This newsletter is the latest in a series of guest posts from Jason Reynolds, the National Ambassador for Young People’s Literature, and was originally published on the main Library of Congress blog.
You know what no one teaches you how to do? Pose for photos. I know, some of you are like, “We’ve been being told to smile for pictures from the moment we’re born.” And yes, that’s true. But the whole “smile” or “say cheese” thing only takes the top of your forehead to the bottom of your chin into consideration. But what do you do with your hands? What about your shoulders? Should they be rolled back, and if so, will that make you look like a puffy-chested chickenhawk? By the way, there’s nothing wrong with looking like a puffy-chested chickenhawk if that’s what you are. But what if you’re not? And what about knees? Should they be bent, or not? I’ve heard if you lock your knees you’ll pass out, but I’ve been trying since I was six and it’s never happened. Not saying it can’t, or won’t, but let’s just say I’ve been waiting to turn a photo shoot into a monumental moment for 30 long years. (Kids, don’t try this at home, or outside, or anywhere, no matter what your older sibling says.)
The point I’m trying to make is … I don’t like taking photos. That’s all. I find it to be pretty stressful. To me, looking at a photo of myself is like hearing my own voice, strange and ultimately disappointing. Because, in the same way my voice never sounds the same recorded as it does in my head, my eyes, nose and mouth never look as cool in photos as I think they do on my face.
Which brings us to my ambassador photos. Ahem.
By now, you’ve seen them. The tweed blazer, the navy trousers—the professor’s uniform. The chambray shirt to at least make it “cool” professor. That silly smile that looks like I’m saying, Exactly! for no reason at all. The whole, you know, ambassador thing. I’ll admit, it’s not horrible. But, honestly, I don’t recognize myself. It’s like looking at my middle school teachers’ hope of what I’d become, but not at all who I am. I’m a black T-shirt, black jeans kind of guy. A pair of cool sneakers. A necklace or two around my neck. Simple and comfortable, with a tiny touch of flash. Maybe smiling, maybe not.
So, I called my buddy, Dayo, who’s a photographer, and asked if he’d take some new photos of me. Ones that represented who I am. I went to his studio (masked up) in a linen T-shirt that wrinkled in the car (ugh), a pair of jeans and my ambassador medal. Dayo set up a light as bright as the sun (as hot, too!) then pulled out his camera, stood at least six feet back, and got to clicking.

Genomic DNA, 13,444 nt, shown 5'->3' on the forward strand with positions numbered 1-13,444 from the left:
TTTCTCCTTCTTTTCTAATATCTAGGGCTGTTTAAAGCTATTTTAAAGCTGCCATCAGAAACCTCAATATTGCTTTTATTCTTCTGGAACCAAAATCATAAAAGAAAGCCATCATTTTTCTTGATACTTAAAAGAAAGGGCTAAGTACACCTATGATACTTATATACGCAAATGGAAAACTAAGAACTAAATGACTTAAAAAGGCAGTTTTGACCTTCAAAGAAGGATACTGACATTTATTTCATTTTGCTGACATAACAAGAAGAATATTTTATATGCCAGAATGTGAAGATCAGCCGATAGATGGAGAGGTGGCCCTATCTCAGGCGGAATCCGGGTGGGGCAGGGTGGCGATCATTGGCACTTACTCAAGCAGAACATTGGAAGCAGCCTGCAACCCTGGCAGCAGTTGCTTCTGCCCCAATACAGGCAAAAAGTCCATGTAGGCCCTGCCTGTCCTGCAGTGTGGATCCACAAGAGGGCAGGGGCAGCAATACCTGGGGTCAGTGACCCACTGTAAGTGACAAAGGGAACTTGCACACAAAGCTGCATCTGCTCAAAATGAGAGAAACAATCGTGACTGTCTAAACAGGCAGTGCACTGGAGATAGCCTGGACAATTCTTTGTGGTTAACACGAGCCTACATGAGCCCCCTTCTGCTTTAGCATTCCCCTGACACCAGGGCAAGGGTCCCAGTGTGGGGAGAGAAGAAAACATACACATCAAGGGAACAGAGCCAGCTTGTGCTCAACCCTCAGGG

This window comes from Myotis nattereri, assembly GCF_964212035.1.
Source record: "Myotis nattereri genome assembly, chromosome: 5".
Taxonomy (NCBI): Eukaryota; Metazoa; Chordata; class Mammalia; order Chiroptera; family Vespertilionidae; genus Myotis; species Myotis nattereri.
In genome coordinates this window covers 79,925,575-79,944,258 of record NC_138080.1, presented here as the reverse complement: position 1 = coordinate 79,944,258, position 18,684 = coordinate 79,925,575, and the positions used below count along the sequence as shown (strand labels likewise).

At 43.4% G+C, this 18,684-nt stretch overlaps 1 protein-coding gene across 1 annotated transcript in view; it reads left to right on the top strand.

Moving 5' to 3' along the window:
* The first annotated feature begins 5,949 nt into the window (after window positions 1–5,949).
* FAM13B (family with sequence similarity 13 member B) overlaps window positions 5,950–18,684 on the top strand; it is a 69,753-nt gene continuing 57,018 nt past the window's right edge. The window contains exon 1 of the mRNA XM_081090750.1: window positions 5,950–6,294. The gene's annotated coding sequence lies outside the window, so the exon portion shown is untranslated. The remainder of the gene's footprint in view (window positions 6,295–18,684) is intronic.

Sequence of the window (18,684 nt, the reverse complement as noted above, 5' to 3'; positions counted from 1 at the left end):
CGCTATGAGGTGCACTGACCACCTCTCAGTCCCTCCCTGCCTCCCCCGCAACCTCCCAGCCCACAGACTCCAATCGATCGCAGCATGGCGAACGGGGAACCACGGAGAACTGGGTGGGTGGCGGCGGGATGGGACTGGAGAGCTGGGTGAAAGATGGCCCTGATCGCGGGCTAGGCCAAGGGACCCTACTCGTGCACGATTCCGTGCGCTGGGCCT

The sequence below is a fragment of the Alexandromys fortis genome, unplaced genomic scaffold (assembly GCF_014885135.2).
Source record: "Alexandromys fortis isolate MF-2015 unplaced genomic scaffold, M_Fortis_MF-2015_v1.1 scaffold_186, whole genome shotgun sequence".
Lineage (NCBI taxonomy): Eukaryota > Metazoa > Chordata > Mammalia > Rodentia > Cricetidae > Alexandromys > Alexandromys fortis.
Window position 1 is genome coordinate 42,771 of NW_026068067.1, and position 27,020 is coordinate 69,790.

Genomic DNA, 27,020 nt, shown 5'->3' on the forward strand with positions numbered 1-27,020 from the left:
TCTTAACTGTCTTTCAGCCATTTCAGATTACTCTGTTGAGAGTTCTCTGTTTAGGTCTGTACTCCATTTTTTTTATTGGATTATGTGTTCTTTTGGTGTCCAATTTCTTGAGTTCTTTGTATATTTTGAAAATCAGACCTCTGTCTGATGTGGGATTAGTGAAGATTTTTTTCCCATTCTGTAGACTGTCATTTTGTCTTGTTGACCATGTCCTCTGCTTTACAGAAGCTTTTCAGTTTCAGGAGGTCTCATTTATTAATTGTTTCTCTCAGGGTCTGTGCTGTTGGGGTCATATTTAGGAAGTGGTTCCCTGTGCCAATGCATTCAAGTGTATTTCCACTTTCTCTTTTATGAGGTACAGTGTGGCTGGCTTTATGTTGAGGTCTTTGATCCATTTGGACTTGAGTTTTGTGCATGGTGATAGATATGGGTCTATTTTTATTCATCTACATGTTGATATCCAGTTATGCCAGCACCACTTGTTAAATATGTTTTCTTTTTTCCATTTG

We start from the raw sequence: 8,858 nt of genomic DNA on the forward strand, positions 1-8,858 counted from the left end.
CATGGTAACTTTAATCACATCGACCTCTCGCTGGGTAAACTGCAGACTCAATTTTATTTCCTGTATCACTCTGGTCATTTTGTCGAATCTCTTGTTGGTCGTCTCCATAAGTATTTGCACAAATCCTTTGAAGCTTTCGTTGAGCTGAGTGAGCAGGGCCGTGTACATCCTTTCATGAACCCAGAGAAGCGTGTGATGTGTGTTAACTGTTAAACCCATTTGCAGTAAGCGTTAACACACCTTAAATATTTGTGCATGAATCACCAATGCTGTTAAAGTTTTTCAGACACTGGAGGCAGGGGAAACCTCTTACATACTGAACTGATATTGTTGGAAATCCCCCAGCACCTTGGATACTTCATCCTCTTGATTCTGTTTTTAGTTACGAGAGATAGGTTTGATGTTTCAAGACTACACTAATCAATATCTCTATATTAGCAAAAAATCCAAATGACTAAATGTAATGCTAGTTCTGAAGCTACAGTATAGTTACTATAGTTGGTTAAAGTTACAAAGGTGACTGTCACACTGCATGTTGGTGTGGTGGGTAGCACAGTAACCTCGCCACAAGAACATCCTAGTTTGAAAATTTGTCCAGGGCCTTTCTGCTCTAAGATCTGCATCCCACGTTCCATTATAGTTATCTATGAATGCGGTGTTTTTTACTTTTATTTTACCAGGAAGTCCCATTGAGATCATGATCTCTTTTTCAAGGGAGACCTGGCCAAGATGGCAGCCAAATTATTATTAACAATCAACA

Click, flash! Click, flash! Do your thing. Click, flash. Find your comfort. Click, flash! What does an ambassador look like? Dayo asked, between…click, flash!
After a half an hour, we were done.
A week later, he sent me the photos and when I looked at them, it was so surprising to see myself. As myself. In myself. And in that moment I realized why posed photos have always felt strange to me. Perhaps, posing for pictures feels weird because I don’t live a posed life. Sometimes I want to smile. Sometimes I don’t. Sometimes I feel like slouching and slumping. Other times I feel like a puffy-chested chickenhawk. And I know I’m not the only one who feels this way. Who feels like a photo can’t capture a person who’s not … captured. Does that make sense? It does in my head, but you know how your voice never sounds the same when you … never mind.
Either way—and this is the point—when you see me in a photograph, I hope you see me as I see myself. See me as I am. My mother’s son. My daddy’s boy. My brothers’ brother, the middle child. A homeboy to my homies. A knucklehead to my neighbors. A regular guy, in T-shirt and jeans, who just happens to be the National Ambassador for Young People’s Literature.
And when I see you, I’ll see you as more than the subject of a click and a flash. More than a lump of clay, standing awkwardly waiting on someone to tell you to smile. Someone to tell you to be perfect for a picture. Someone to tell you to deny yourself for a memory that won’t even be an authentic memory because of the denial. That’s right, when I see you, I’ll see you as you are.
And if you don’t know what to do with your hands, well, hopefully you’ll feel comfortable enough to put them in mine.